UC Santa Barbara Health and Wellness recently hosted the Body Project, a weekly event aiming to gather research and help women feel comfortable in their bodies and navigate toxic beauty ideals.
The sessions were held over four weeks from Feb. 2 to Feb. 24, with weekly sessions involving exercises, roleplays and discussions.
The project has five goals: to define and explore the origins of the “appearance ideal,” examine the costs of pursuing the appeal, explore how to resist beauty standard pressures, challenge cultural pressure and body-related concerns for looking a certain way and learn new ways to speak positively about our bodies.
Micaela Gomez, third-year sociology student and health promotion intern at Health and Wellness, is a facilitator at the Body Project. Her intern position also has an emphasis on body image awareness and eating disorder prevention.
Gomez said that each of the sessions covered a different topic but shared an overall goal of increasing satisfaction with the participants’ body image.
“For the first session, we go through and define the appearance ideal. We talk about its origin, and we talk about the costs associated with pursuing the appearance ideal,” Gomez said.
Facilitators for the project were trained and selected at the beginning of the year.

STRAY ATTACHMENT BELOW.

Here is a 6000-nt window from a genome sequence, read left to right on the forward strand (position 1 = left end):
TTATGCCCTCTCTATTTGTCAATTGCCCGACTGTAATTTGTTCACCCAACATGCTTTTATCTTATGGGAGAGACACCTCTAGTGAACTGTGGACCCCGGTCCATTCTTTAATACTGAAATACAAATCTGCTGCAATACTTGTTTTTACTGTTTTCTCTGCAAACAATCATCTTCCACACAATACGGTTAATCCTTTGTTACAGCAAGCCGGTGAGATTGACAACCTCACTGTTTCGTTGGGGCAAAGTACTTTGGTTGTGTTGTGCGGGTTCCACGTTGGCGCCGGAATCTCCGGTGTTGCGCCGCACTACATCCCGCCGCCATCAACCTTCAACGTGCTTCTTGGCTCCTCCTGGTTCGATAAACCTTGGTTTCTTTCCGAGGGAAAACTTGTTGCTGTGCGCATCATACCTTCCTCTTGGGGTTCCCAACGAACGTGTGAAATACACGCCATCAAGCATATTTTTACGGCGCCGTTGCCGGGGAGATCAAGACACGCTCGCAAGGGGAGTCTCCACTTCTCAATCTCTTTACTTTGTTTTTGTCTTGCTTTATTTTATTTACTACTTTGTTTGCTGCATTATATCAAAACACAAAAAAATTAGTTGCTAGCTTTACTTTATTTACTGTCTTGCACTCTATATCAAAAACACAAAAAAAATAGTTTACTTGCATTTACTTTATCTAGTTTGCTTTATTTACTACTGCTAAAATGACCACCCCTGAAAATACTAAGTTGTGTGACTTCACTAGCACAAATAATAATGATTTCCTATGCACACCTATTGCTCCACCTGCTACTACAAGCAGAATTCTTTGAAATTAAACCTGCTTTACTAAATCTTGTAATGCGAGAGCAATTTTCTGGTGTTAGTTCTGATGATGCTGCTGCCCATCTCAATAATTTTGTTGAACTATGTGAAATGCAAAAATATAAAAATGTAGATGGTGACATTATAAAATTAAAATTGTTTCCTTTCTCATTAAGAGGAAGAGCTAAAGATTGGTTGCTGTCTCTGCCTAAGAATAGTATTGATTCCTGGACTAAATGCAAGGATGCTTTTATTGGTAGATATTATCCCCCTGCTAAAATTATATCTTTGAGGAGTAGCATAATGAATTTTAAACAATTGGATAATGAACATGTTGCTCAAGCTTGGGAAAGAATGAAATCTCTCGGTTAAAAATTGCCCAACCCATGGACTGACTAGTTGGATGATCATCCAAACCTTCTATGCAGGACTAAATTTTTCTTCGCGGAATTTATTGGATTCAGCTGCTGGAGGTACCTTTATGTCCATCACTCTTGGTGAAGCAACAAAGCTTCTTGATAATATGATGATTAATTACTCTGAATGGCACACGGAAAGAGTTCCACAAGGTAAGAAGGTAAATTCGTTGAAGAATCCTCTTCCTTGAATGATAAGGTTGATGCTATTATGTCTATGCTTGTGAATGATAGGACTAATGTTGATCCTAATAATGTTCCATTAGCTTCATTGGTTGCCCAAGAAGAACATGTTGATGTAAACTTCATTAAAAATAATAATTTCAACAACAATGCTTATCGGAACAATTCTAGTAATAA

“We had a facilitator training where anybody who was interested in becoming a peer facilitator for the Body Project applied, and then we went through applications,” Gomez said. “We narrowed it down, and then we had the individuals that we selected come in and train to become peer leaders.”
The Body Project will occur again in Spring Quarter 2022, and organizers hope to have two groups again. If students wish to participate, they must attend every session as the program builds off of each workshop, according to Gomez.
“We have everybody start from the beginning. It’s not a ‘you can drop into one session or choose not to come to one session,’” Gomez said. “Since it’s a series, it’s kind of this buildup.”
Gomez said that she has appreciated seeing the diversity of the program’s participants and their varying relationships with body image.
“It’s really interesting to talk to so many women from so many different backgrounds in so many social locations about the pressures that they feel to conform or look a certain way,” Gomez said. “So it creates this really cool group environment where you’re like, ‘I’m struggling with this but this person is also struggling with something that’s similar. It doesn’t matter what you look like — everyone is affected by it.”’